Consumer prices were up 3.2% in October from a year earlier, down from 3.7% in September and slightly slower than economists’ expectations. “Core” prices, excluding food and energy, were up 4.0% in October, the smallest 12-month change since the period ending in September 2021.
However, the index for shelter continued to climb in October by 0.3%, offsetting a decline in gasoline prices and resulting in the seasonally adjusted index being unchanged from September.
Even though shelter prices dropped to 0.3% from 0.6% the prior month, they’ve increased 6.7% over the past 12 months, twice as high as the overall inflation rate.
“Shelter inflation has been coming down slowly since the summer, as new residential construction activity ramped up in 2023,” said Lisa Sturtevant, chief economist for Bright MLS. “But permits for new construction are lower, which means that the boom in supply that has brought rents down in some markets will likely slow in 2024, which could put upward pressure on rents again.”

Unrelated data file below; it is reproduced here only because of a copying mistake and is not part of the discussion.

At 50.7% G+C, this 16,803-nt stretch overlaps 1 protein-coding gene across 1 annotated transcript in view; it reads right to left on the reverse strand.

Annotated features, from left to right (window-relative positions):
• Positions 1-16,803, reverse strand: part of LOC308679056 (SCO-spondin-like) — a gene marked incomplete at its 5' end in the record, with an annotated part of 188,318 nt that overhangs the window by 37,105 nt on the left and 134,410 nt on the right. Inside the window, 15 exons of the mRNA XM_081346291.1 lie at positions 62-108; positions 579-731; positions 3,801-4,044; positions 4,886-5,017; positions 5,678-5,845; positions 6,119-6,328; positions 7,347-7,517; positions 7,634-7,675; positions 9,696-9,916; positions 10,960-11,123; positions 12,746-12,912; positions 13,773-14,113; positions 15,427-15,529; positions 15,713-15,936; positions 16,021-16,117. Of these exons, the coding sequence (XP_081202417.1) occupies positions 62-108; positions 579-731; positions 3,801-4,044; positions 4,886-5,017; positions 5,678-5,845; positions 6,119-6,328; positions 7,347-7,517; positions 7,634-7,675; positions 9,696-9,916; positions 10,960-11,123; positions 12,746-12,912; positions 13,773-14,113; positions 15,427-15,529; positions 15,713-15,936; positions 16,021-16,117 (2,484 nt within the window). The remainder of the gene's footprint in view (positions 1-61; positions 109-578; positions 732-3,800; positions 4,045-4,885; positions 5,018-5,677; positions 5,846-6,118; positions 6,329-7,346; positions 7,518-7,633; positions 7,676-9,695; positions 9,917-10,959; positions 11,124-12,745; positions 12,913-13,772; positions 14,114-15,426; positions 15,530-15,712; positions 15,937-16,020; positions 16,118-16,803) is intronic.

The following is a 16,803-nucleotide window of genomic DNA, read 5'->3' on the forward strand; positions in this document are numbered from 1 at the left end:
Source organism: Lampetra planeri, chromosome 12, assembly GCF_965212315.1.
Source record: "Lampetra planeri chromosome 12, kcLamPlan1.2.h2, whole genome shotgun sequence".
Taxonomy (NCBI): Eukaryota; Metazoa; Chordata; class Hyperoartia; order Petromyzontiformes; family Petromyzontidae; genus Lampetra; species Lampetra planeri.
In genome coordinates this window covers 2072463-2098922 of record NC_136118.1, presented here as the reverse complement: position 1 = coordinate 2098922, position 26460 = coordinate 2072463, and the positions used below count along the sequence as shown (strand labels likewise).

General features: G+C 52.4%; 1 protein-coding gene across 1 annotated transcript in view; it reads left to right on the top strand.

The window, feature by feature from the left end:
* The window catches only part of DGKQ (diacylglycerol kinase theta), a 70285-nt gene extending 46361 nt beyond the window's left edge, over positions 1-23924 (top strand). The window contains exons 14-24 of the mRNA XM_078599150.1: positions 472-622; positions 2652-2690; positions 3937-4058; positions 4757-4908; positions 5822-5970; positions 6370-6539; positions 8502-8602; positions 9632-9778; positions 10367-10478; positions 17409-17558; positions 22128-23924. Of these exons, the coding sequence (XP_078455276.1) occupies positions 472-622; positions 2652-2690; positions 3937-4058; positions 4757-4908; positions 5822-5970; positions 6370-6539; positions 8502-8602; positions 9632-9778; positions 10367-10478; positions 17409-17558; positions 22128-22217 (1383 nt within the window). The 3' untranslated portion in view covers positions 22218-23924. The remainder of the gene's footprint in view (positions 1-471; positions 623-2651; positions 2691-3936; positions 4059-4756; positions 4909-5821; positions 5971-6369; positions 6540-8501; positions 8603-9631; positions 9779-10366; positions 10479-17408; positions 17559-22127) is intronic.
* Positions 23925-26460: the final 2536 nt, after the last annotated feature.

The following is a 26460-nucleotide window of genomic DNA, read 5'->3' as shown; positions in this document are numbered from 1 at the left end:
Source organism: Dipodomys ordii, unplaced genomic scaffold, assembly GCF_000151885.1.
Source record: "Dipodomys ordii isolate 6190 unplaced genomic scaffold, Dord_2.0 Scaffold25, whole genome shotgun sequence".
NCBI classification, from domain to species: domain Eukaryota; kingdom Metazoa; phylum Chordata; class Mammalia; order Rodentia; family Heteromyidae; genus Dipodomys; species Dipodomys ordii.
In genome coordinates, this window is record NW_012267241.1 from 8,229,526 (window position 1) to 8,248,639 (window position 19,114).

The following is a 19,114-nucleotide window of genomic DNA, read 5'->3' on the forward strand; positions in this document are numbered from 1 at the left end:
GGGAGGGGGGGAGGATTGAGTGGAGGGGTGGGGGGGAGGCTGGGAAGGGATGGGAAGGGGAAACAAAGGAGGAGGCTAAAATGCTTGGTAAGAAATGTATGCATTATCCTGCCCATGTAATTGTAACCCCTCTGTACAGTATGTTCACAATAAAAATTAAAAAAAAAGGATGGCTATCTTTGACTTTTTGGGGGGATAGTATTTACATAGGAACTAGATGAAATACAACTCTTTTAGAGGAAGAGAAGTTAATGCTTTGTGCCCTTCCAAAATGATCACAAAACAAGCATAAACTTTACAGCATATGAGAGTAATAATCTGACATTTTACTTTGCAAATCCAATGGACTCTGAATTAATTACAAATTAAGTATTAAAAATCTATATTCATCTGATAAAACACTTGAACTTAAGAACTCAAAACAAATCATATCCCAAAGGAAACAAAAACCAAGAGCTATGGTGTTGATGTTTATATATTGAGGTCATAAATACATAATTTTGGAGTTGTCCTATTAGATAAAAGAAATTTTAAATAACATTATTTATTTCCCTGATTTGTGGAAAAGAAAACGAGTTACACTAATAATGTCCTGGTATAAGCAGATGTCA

The longer inflation stays elevated, the more customers expect inflation to remain high. “And if consumers reset their expectations for inflation to be at 3 or 3.5% it will be harder and harder for the Fed to bring inflation down,” Sturtevant said.
The inflation data comes on the heels of a cooler October jobs report. In comparison, the CPI rose 3.7% in September and 3.7% in August.
This easing of inflation is good news for investors who were counting on a strong report today to avoid an additional rate hike at the Federal Open Market Committee’s meeting on Dec. 12-13. On Tuesday, traders priced in a nearly 85.7% chance the Fed will hold interest rates steady in December, according to the CME Group’s FedWatch tool.